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Despite sacks, Smoker delivers huge victory

November 5, 2001
MSU sophomore quarterback Jeff Smoker is brought down by Michigan sophomore defensive lineman Norman Heuer during the first quarter of the game against U-M Saturday at Spartan Stadium. The Spartans defeated the Wolverines 26-24.

After getting sacked for the 12th time against Michigan Saturday, with less than two minutes left, sophomore quarterback Jeff Smoker had to think fast.

The Spartans were down by four, with no timeouts left and it was up to an ailing Smoker to lead his team 11 yards for the winning score.

When the clock wond down to the game’s final seconds, after a 1-yard run by Smoker, he was convinced that there was still a chance for an upset.

“I didn’t think it was over,” said Smoker, who then quickly spiked a snap from sophomore center Brian Ottney to freeze the clock with a second left. “I just got the guys to the line as quickly as possible and showed them I was spiking the ball. They did a good job of lining up and we got the snap off somehow.”

From that point on, Smoker said he was in a daze - and it wasn’t because of the constant beating he took against the Wolverines.

The 12 sacks - including a school record five from U-M defensive end Shantee Orr - were the most ever against an MSU team.

And as MSU’s final play developed, Smoker relied on the fans reaction to ensure a Spartan victory.

“I hardly remember,” said Smoker, of the 2-yard game-winning touchdown pass to running back T.J. Duckett. “I was rolling right and looked back and threw it up in the air. I got hit and waited for the crowds reaction, to tell you the truth, because I couldn’t see it and heard them go crazy.”

In a dramatic victory, one that saw MSU defeat its highest ranked opponent since 1999 when it defeated the then-No. 3 Wolverines, Smoker followed suit with a powerful reaction of his own.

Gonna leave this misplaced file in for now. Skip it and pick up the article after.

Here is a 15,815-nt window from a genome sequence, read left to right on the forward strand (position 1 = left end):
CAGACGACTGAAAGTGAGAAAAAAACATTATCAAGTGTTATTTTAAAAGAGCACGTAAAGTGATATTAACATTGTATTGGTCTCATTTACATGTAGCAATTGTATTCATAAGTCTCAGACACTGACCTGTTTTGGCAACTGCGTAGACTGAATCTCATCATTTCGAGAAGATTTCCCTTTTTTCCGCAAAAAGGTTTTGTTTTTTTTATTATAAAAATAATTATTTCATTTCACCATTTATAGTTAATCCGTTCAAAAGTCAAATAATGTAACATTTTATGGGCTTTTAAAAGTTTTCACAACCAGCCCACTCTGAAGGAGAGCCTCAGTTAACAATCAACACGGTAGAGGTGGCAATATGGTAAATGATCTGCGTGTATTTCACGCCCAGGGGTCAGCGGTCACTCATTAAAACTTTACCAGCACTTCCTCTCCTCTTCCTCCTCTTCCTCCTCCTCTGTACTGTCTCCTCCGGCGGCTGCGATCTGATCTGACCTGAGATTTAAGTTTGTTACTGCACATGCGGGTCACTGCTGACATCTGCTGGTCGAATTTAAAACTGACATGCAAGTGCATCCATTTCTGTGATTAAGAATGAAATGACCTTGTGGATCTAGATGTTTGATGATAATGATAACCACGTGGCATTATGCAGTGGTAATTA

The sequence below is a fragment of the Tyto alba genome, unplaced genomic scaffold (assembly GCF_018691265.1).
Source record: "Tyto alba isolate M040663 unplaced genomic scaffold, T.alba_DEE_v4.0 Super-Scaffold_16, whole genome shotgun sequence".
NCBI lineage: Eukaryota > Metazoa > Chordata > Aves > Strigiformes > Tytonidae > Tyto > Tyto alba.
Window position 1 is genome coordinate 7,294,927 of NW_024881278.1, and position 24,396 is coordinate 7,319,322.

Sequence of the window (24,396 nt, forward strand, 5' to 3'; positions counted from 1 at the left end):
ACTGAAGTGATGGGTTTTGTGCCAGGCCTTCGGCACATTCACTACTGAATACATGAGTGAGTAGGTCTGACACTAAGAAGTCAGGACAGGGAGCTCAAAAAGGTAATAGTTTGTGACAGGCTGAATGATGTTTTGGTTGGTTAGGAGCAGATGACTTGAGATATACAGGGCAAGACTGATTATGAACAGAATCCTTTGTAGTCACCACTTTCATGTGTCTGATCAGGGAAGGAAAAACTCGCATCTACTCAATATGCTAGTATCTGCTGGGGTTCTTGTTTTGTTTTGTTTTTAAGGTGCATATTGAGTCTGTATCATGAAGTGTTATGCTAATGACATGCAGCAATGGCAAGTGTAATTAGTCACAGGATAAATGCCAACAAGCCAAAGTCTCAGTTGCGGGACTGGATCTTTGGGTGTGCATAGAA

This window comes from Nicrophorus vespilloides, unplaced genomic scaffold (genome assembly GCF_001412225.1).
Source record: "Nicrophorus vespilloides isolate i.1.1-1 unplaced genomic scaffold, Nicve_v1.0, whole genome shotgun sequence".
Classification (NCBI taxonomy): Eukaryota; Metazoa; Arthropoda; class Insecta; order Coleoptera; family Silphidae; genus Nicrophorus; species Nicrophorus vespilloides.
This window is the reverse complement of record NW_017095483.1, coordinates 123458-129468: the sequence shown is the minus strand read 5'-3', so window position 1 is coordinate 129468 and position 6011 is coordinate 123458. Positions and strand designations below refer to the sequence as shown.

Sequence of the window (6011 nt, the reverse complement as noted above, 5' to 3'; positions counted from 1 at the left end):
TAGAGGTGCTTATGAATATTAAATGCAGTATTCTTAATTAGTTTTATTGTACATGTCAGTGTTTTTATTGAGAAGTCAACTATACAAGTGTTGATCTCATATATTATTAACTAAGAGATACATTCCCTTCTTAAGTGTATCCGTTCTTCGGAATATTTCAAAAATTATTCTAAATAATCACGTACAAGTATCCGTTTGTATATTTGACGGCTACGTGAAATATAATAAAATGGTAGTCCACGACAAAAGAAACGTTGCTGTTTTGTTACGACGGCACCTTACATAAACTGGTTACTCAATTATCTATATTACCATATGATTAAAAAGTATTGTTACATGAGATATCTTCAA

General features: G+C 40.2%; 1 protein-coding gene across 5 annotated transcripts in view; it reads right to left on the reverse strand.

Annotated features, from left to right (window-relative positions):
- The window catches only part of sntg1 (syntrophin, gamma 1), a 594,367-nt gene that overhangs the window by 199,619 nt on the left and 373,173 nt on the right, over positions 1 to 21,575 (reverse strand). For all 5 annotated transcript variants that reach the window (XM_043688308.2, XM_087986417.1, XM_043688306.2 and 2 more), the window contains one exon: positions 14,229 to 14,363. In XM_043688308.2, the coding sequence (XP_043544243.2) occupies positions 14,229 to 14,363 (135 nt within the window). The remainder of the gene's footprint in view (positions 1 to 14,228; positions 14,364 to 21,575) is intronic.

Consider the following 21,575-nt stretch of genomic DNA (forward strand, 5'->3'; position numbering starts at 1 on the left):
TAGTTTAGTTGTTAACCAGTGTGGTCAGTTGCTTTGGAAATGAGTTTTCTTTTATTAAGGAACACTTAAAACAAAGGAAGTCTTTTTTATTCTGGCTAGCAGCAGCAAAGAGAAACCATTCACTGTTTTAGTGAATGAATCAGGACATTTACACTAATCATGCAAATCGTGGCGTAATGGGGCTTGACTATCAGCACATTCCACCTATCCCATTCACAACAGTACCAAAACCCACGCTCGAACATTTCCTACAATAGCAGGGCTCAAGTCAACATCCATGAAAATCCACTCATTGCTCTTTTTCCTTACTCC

“I looked up, saw everyone running on the field and just wanted to run and celebrate with my teammates,” Smoker said. “I ran into the pile and almost got suffocated. It was just a crazy range of emotions. I broke down for a minute, it was wild.”

Despite having a rough day against U-M’s defense, Smoker earned much praise from his teammates who commended his heroic efforts.

Smoker finished, completing 15-of-35 passes for 183 yards and two touchdowns and was subject to a variety of blitzes that forced him to throw quickly on the run.

“He’s strong and tough-minded,” said senior linebacker Josh Thornhill. “I always call him Buddy Lee because he’s like that guy in the commercials that gets cars dropped on him but ends up still standing. He really came through and set a great example for what this team is all about.”

Duckett said he was impressed with Smoker’s concentration amid the chaos of the game’s final moments, where players scattered around in the end zone to get open.

“Jeff learned a lot about concentration in this game,” Duckett said. “He really held things together, especially after he fumbled late in the fourth quarter. I think he definitely grew up a lot today. He left everything he had out there on the field.”

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